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Perioperative Therapy for Borderline Resectable Pancreatic Cancer: What and When?

  • Michael P. Kim
  • Matthew H. G. KatzEmail author
Pancreatic Tumors
  • 309 Downloads

Over recent years, multidisciplinary teams have increasingly treated patients with borderline resectable pancreatic cancer (BRPC) with chemotherapy and/or radiation before anticipated pancreatectomy. The goal of preoperative treatment remains largely twofold: (1) to downsize the size of tumor and its involvement with adjacent anatomic structures, thereby maximizing the likelihood of a microscopically complete (R0) resection, and (2) to identify patients with pancreatic tumors exhibiting a “locally dominant phenotype”—tumors at low risk for rapid progression and recurrence—for whom pancreatectomy may be most beneficial. Although this strategy is recommended in national treatment guidelines, no clinical trial has prospectively randomized patients to either preoperative therapy or surgery de novo, and data supporting this approach have largely been derived from relatively small, retrospective series.1, 2, 3 The optimal treatment algorithm for patients with BRPC therefore remains a matter of significant debate.4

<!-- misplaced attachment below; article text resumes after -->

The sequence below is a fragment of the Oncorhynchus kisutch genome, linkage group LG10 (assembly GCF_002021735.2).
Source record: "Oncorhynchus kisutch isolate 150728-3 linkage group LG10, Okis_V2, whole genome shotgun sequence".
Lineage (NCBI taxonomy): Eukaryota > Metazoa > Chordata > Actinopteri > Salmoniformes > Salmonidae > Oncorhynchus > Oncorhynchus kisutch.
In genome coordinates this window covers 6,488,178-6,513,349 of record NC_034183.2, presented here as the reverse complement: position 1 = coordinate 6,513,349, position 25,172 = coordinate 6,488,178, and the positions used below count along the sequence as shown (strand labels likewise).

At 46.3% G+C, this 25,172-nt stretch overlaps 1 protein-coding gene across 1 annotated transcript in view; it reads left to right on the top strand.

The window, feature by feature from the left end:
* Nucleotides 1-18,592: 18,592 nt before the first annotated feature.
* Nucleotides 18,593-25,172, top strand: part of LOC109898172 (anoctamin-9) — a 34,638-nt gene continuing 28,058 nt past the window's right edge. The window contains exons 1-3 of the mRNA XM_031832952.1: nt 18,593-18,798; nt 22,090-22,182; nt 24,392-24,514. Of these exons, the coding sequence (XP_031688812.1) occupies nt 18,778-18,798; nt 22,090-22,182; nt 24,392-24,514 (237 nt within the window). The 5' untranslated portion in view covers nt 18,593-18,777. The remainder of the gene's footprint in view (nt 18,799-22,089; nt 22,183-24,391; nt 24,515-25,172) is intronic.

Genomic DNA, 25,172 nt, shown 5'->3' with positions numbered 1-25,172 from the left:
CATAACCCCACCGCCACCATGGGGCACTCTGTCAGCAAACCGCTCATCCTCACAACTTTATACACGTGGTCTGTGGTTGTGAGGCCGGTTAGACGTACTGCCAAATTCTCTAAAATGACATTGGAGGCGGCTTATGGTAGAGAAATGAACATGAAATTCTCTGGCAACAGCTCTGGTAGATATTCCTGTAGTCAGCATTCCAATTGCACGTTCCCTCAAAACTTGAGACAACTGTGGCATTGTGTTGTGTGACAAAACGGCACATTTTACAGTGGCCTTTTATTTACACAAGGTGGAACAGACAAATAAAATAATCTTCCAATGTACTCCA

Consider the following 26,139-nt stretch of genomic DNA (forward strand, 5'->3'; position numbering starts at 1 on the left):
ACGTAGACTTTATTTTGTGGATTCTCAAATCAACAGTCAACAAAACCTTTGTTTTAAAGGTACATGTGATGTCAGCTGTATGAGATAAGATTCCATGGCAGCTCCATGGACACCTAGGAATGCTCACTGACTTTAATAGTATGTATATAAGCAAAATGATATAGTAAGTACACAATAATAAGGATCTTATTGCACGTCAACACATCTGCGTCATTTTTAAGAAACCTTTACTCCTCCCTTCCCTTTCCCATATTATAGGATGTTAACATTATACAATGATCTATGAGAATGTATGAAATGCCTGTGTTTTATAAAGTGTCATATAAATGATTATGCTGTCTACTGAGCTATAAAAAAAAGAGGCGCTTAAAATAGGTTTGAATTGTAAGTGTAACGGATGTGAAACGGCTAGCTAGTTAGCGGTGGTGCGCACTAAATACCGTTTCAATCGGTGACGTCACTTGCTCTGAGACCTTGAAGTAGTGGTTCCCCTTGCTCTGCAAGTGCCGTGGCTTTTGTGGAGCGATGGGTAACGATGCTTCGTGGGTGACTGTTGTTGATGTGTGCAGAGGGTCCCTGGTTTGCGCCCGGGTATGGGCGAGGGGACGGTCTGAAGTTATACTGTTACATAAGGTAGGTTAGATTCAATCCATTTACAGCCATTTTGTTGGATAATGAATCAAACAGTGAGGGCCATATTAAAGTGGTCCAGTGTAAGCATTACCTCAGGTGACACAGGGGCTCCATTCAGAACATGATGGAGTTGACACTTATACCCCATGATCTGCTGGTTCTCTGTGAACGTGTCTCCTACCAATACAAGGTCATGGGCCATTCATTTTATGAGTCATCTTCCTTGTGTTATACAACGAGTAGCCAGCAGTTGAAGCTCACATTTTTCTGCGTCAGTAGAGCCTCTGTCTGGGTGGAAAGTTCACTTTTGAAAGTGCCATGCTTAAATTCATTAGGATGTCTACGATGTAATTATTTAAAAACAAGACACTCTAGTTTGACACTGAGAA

In this issue of Annals of Surgical Oncology, Nagakawa et al. communicate the results of a propensity score-matched comparison of patients with BRPC treated primarily with either surgery or preoperative therapy.5 Their study also compared the outcomes of patients who received preoperative chemotherapy to those who received preoperative chemoradiation. In summary, they found that patients with BRPC who received preoperative therapy before anticipated resection underwent pancreatectomy less frequently than those brought to the operating room de novo. However, pretreated patients underwent R0 resection more frequently and as a group lived significantly longer (median survival 25.7 vs. 19 months, p = 0.015). Among the subgroup of patients treated with preoperative therapy, the median overall survival duration of patients who received chemoradiation was similar to that of those who received chemotherapy (22.5 vs. 29.2 months, p = 0.13). Although patients who received chemoradiation underwent pancreatectomy less frequently than those who received chemotherapy, they had a lower rate of local recurrence following resection.